• Cost Competitiveness – Reasonable pricing models and minimum order quantities.
  • Manufacturing Scale – Capacity for high-volume production and quick turnarounds.
  • Customer Support – Responsiveness to technical queries and post-sales assistance.
  • Proximity – Nearest location for ease of interactions and logistics.

By carefully evaluating partners against these criteria, product developers can select the right cable assembly producer to meet program needs in a timely and cost-effective fashion.



What’s the difference between a cable assembly and a wiring harness?

A wiring harness bundles multiple wires into a single integrated assembly, while a cable assembly is a harness that incorporates connectors at one or both ends. So a cable assembly can be considered a type of wiring harness.

What are the different kinds of cables used in assemblies?

Common cable types include multi-conductor round cables, ribbon cables, coaxial cables, twisted pair cables, fiber optic cables, shielded cables etc. Choice depends on factors like signal types, electrical properties, environment etc.

How are strain reliefs added to cable assemblies?

Strain relief fittings grip the cable jacket and prevent pull force from damaging wire terminations. They are installed using adhesives, ties, clamps or overmolding where cables enter connector bodies.

What are some best practices for grounding cable shields?

Cable shield grounding should be done at only one end to avoid ground loops. Use 360° grounding connectors with shining teeth for optimal contact. Ground to chassis directly or through ground plane.

How can EMI/RFI interference be minimized in cable assemblies?

Shielded cables, metal conduit, ferrite chokes, grounding and physical separation from noise sources help reduce interference. Twisting wire pairs also maintains balance.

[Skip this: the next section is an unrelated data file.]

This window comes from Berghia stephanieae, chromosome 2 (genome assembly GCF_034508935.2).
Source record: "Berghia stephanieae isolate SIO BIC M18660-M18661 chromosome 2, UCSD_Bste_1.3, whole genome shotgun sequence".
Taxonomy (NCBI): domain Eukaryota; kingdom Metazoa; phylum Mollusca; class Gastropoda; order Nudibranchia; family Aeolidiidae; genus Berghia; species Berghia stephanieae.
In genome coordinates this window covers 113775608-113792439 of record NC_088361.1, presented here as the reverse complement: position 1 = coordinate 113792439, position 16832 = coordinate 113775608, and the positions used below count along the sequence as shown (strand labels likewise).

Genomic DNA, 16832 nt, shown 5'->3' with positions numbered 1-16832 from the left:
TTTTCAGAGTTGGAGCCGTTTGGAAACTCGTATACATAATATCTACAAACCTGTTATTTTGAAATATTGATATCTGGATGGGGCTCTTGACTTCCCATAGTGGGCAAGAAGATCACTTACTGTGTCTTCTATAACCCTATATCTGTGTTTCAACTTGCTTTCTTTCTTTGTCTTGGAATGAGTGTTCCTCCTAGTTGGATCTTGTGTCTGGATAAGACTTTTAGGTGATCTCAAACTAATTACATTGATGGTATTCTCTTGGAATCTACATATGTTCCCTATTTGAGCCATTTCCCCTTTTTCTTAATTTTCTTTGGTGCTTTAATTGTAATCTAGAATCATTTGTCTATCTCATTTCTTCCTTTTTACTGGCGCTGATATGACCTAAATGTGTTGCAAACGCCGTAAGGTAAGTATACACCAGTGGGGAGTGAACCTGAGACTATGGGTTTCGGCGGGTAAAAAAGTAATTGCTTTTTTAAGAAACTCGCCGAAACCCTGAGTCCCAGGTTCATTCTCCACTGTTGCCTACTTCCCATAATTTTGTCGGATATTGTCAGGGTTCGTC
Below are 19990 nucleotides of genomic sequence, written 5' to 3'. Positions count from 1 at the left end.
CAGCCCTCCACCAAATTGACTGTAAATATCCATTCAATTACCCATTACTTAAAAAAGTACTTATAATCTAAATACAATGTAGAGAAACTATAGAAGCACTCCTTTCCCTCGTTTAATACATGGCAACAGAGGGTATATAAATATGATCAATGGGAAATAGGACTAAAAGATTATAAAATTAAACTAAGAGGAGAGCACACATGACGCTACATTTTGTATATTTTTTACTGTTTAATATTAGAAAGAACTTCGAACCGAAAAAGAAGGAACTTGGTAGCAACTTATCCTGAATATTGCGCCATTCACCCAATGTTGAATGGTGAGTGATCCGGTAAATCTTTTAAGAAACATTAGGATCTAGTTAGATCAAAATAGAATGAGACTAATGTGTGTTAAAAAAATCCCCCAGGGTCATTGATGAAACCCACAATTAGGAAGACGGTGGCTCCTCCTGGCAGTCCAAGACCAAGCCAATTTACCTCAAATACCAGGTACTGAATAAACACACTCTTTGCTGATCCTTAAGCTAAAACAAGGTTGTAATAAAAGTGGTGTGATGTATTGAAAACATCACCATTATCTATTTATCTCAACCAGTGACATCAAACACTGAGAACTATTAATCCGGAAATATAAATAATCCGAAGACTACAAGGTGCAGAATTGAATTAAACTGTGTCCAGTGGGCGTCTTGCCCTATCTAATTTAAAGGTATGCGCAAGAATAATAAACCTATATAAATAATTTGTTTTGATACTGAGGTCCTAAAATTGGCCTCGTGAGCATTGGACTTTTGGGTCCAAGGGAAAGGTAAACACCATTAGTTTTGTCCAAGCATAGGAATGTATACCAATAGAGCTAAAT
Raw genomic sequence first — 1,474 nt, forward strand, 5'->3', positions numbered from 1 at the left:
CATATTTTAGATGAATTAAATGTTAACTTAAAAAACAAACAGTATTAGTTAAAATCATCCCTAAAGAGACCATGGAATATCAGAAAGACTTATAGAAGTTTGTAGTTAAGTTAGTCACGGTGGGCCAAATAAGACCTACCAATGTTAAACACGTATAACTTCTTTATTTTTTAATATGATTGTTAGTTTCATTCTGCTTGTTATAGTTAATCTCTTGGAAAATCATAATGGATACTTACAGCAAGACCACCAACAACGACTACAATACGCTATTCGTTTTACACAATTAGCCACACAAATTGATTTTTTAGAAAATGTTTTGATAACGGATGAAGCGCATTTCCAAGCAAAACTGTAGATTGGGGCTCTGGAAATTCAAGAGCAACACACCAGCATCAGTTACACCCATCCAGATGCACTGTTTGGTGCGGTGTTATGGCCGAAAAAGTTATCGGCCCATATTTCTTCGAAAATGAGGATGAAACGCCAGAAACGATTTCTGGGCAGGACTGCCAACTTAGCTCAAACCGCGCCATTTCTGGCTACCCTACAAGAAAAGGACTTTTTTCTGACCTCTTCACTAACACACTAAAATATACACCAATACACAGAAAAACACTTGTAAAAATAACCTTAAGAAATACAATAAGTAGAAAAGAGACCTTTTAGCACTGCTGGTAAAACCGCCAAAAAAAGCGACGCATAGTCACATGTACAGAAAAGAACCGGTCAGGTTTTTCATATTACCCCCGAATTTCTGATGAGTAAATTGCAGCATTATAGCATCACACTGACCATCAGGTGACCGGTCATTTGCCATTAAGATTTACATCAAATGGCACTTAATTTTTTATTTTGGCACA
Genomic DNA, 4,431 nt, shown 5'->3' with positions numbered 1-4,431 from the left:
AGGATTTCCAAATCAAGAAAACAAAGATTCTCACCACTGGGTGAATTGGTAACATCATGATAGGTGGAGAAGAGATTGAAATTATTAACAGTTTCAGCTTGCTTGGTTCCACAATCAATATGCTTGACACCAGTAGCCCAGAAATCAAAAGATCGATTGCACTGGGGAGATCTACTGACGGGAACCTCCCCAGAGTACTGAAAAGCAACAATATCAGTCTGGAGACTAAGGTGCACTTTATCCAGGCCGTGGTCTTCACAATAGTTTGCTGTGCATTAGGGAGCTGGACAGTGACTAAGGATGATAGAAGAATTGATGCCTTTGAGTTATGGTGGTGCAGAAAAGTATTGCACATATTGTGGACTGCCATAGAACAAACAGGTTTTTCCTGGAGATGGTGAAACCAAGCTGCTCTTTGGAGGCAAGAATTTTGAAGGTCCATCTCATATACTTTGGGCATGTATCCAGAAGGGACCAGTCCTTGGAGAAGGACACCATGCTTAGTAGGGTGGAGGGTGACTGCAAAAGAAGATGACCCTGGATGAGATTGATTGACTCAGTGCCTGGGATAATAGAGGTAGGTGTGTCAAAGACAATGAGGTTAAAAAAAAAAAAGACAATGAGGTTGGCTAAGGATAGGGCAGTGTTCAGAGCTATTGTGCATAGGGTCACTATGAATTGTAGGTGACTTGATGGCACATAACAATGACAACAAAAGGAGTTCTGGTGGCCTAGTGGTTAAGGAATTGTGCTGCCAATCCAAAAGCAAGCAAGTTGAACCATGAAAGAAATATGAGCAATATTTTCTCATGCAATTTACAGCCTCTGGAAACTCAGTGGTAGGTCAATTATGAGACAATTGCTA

What are some key tests performed on cable assemblies?

Typical quality assurance tests include continuity verification, insulation resistance measurement, high voltage withstand testing, and functional/communication validation. Environmental tests involve vibration, flexing, temperature cycling.

How are aerospace cable assemblies different from commercial assemblies?

Aerospace assemblies use approved components and undergo more rigorous qualification and lot testing. Cables are usually Teflon insulated. Shielding and redundancy levels are higher.

What materials provide maximum chemical resistance for cable jackets?

For extreme chemical environments, cables with Tefzel or Teflon jackets are best. Thermoset jackets like cross-linked polyethylene also offer broad chemical resistance.

How can cable assemblies be made waterproof?

Techniques like sealed connectors with o-rings, gel infilling open connectors, composite tubing or enclosures, and water-blocking cable jackets help exclude water ingress.




                Get Fast Quote Now